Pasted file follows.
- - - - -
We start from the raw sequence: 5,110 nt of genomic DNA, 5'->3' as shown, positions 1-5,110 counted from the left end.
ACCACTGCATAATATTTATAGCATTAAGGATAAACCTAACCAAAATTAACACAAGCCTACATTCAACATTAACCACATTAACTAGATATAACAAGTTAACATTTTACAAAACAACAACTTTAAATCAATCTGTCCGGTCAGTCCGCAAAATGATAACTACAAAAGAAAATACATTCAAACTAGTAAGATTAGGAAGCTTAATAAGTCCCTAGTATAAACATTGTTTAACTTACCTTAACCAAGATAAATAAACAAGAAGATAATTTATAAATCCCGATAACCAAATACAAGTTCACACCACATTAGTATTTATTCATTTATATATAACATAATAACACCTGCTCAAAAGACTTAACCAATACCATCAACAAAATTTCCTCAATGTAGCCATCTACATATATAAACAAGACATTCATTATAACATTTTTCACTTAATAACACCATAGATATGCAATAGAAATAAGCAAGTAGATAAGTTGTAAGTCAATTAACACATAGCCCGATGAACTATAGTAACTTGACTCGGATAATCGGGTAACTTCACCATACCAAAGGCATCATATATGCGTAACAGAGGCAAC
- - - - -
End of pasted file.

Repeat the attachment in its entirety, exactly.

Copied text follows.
We start from the raw sequence: 5,110 nt of genomic DNA, 5'->3' as shown, positions 1-5,110 counted from the left end.
ACCACTGCATAATATTTATAGCATTAAGGATAAACCTAACCAAAATTAACACAAGCCTACATTCAACATTAACCACATTAACTAGATATAACAAGTTAACATTTTACAAAACAACAACTTTAAATCAATCTGTCCGGTCAGTCCGCAAAATGATAACTACAAAAGAAAATACATTCAAACTAGTAAGATTAGGAAGCTTAATAAGTCCCTAGTATAAACATTGTTTAACTTACCTTAACCAAGATAAATAAACAAGAAGATAATTTATAAATCCCGATAACCAAATACAAGTTCACACCACATTAGTATTTATTCATTTATATATAACATAATAACACCTGCTCAAAAGACTTAACCAATACCATCAACAAAATTTCCTCAATGTAGCCATCTACATATATAAACAAGACATTCATTATAACATTTTTCACTTAATAACACCATAGATATGCAATAGAAATAAGCAAGTAGATAAGTTGTAAGTCAATTAACACATAGCCCGATGAACTATAGTAACTTGACTCGGATAATCGGGTAACTTCACCATACCAAAGGCATCATATATGCGTAACAGAGGCAAC